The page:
Before I entered the exam room, the technician briefed me on the situation.
"Gracie has not eaten for three days and her owner is missing a sock - she thinks Gracie ate it."
A derisive snort escaped before I could control it.
"She knows she's missing one sock?" I said with a chuckle, "You should see the unmatched sock pile in my house at this minute - I wouldn't know if my dog ate a pile of socks!"
"Me, either," said the tech and we both giggled, albeit seriously impressed by anyone who knows where all their socks are on any given day - laundry day or not. I said as much to the owner while I examined her dog.
"I keep good track of my socks because Gracie eats them," the owner told me. In fact, Gracie had a history of eating and regurgitating whole socks twice in her young life. She was an energetic one-year-old pit bull terrier, and spent much of the exam hopping around and happily trying to kiss me.
Her physical exam was normal in every aspect. She appeared to feel no pain, was not dehydrated, had nothing unusual in her abdomen as far as I could tell by palpating her and she wasn't bloated.
Sara said she had not vomited at all - she simply refused to eat. She had been drinking water and keeping it down. She had even had a bowel movement that was normal during the three days.
Given Gracie's history, and the fact that her owner was so attentive about her laundry, being certain one of her socks was missing, we decided to admit Gracie for some tests. When I saw the radiographs (x-ray pictures) I was relatively certain the owner was right: the stomach was full, but the rest of the intestines were apparently empty, aside from some stool that was in the colon.
Now, on a radiograph, there is no way to tell a sock from a stomach full of kibble or, say, trash from a wastebasket, so we postponed until morning the decision to take Gracie to surgery.
It's a big decision in a case like this. Aside from not eating, she was normal in every other way.
Repeat radiographs the next morning showed the stuff in the stomach had not moved, which was enough for me to be convinced we had a problem - we performed a gastrotomy (opened the stomach) that day.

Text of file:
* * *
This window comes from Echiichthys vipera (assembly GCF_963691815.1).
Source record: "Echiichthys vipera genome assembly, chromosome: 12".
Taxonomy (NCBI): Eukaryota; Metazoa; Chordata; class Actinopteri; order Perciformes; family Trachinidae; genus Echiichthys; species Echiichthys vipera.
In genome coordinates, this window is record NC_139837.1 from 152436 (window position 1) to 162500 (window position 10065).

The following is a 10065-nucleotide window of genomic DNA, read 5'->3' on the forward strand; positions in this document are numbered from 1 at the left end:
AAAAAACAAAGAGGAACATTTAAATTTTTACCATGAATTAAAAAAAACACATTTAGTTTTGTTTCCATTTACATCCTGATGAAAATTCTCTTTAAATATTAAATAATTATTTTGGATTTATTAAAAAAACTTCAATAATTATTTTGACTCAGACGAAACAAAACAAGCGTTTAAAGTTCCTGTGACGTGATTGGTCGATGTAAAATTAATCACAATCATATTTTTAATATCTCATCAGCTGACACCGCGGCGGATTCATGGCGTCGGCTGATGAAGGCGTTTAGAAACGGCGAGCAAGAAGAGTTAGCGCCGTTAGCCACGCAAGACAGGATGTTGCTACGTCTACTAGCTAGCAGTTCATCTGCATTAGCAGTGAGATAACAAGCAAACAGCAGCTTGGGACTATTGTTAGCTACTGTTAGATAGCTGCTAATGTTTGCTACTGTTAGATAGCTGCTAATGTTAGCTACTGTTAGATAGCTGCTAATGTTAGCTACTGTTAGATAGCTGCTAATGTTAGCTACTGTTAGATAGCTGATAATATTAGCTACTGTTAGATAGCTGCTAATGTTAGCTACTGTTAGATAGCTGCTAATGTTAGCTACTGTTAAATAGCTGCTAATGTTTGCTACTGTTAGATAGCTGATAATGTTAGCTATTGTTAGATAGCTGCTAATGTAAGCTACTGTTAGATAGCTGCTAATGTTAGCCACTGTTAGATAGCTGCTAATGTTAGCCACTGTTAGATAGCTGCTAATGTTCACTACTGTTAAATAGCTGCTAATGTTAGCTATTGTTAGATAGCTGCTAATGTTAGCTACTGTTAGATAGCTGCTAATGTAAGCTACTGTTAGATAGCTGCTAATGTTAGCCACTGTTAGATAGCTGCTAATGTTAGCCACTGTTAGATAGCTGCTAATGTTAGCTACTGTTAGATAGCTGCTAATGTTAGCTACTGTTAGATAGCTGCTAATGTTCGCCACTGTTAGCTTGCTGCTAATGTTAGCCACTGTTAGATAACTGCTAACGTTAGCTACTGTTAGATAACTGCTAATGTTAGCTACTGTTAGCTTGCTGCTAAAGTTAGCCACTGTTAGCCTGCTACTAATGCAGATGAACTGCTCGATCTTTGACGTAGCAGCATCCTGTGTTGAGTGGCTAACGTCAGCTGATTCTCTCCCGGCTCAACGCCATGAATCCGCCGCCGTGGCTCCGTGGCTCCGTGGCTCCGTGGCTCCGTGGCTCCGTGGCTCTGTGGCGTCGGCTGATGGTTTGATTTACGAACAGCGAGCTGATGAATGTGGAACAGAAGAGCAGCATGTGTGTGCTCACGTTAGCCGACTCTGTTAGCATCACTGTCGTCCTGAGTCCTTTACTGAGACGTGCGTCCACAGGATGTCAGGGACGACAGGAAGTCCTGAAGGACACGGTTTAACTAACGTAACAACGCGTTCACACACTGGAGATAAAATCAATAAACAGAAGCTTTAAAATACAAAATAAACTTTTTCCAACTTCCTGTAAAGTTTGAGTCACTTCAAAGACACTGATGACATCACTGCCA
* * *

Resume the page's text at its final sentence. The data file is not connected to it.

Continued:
So, let's discuss. Why do dogs eat stupid things?
In my experience, there are a variety of reasons.
The first is due to the dog's natural need to chew.
It is something we cannot remove from their genetic wiring, no matter how much we may wish it.
Chewing is an important exercise for the jaws of a predator, and is a darn relaxing way to spend some down-time for these creatures. Some dogs chew more than others, but all seem to enjoy it when given the proper stimulation in the form of a wonderful chew toy, table leg, article of clothing, or wastebasket contents.
Dogs also like to shred things, ripping and tearing with their teeth. It is part of dissecting the meat from the bones, so to speak, and is apparently very rewarding, sort of like the sound of breaking glass to a guy. (What is that all about? I don't get it, but then, I'm female.)
The act of chewing is a natural pastime for a dog,and swallowing items that are being chewed is only natural in most instances.
Some dogs, like Gracie, will eat/swallow a non-food item (termed a "foreign body") as a method of keeping it away from someone who might take it. This also is part of the hard-wiring of a predator like a dog, since working hard to bring down his lunch means he has a vested interest in keeping others away from it. The fact that a protected item is not food is unimportant to the dog at that moment. Logic plays no part here - a survival instinct takes over.
An obvious reason an animal may eat foreign material is because it is covered with something yummy. Like, for instance, the sharp pieces of a pudding cup I removed from a Standard Poodle's stomach a few years ago. Sometimes animals simply make a terrible mistake. Cats have a tendency to be attracted to strings and things that dangle (thread, yarn, tinsel, drapery cord, etc.) or things that make crinkly noises, like plastic bags. Cats also like to play with wire twisty ties, and many times end up swallowing them in their enthusiasm with "making a kill." Anyone who's ever seen a cat hunt, kill and eat an insect will see the obvious parallel here.
What else do we see animals eat? You might be surprised.
Favorite items are articles of clothing, bedding, toys (pet and children's), rocks, wood, trash and bones. Some of the more unusual items have been cassette tapes, a syringe - ingested while on a walk alongside the Susquehanna River (!), coins and a rubber gasket.